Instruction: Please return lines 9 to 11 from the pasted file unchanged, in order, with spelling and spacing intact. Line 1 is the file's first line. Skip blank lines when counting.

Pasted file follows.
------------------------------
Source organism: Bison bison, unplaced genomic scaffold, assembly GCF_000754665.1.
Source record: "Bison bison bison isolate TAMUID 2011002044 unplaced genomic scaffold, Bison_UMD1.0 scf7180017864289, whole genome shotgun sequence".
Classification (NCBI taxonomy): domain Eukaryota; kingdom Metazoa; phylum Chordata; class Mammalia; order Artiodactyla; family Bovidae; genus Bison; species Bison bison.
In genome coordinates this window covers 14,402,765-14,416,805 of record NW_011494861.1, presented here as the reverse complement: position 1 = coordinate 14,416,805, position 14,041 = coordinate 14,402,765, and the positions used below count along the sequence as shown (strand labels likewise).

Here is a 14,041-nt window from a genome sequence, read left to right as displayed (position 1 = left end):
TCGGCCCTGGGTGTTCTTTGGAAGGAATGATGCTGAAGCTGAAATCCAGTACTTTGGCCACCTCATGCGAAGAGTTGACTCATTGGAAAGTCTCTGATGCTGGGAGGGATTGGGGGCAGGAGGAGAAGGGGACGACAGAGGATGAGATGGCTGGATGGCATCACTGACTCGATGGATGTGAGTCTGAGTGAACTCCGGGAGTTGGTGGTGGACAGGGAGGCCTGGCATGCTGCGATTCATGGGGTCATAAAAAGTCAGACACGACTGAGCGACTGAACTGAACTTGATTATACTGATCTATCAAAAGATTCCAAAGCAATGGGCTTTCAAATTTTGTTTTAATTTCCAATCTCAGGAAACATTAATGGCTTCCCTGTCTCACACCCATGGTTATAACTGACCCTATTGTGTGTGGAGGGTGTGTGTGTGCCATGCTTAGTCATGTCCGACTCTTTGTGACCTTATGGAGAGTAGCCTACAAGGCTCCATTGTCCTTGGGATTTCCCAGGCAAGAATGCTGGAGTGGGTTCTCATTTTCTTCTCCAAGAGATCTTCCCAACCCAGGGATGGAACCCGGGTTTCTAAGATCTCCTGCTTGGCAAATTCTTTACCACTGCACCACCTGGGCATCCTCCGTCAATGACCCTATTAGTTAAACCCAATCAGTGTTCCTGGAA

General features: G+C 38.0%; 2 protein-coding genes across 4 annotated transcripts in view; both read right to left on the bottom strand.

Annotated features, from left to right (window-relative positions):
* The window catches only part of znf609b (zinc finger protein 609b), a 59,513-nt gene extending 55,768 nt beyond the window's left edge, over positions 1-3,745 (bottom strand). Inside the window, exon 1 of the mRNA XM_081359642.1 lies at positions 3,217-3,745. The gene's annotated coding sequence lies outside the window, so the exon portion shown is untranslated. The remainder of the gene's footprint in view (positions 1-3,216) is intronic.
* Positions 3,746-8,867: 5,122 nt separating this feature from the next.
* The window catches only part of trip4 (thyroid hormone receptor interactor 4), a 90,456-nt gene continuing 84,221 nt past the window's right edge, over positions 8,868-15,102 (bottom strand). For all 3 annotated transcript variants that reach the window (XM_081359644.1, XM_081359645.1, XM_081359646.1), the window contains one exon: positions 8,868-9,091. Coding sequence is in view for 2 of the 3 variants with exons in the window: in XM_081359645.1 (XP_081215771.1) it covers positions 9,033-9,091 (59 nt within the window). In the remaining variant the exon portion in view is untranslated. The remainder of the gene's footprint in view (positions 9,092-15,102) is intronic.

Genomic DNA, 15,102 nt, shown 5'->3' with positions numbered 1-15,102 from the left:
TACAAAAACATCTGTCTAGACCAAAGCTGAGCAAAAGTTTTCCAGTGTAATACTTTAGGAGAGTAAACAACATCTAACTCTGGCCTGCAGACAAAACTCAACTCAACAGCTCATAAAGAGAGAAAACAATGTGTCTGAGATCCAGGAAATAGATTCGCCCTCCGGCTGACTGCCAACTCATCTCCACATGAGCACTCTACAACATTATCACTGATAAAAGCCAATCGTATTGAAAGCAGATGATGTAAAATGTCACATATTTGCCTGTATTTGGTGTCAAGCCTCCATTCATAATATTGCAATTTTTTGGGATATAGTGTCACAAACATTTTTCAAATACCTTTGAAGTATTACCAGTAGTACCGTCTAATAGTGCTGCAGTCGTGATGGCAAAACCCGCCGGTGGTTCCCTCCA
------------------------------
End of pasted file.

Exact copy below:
* The window catches only part of znf609b (zinc finger protein 609b), a 59,513-nt gene extending 55,768 nt beyond the window's left edge, over positions 1-3,745 (bottom strand). Inside the window, exon 1 of the mRNA XM_081359642.1 lies at positions 3,217-3,745. The gene's annotated coding sequence lies outside the window, so the exon portion shown is untranslated. The remainder of the gene's footprint in view (positions 1-3,216) is intronic.
* Positions 3,746-8,867: 5,122 nt separating this feature from the next.
* The window catches only part of trip4 (thyroid hormone receptor interactor 4), a 90,456-nt gene continuing 84,221 nt past the window's right edge, over positions 8,868-15,102 (bottom strand). For all 3 annotated transcript variants that reach the window (XM_081359644.1, XM_081359645.1, XM_081359646.1), the window contains one exon: positions 8,868-9,091. Coding sequence is in view for 2 of the 3 variants with exons in the window: in XM_081359645.1 (XP_081215771.1) it covers positions 9,033-9,091 (59 nt within the window). In the remaining variant the exon portion in view is untranslated. The remainder of the gene's footprint in view (positions 9,092-15,102) is intronic.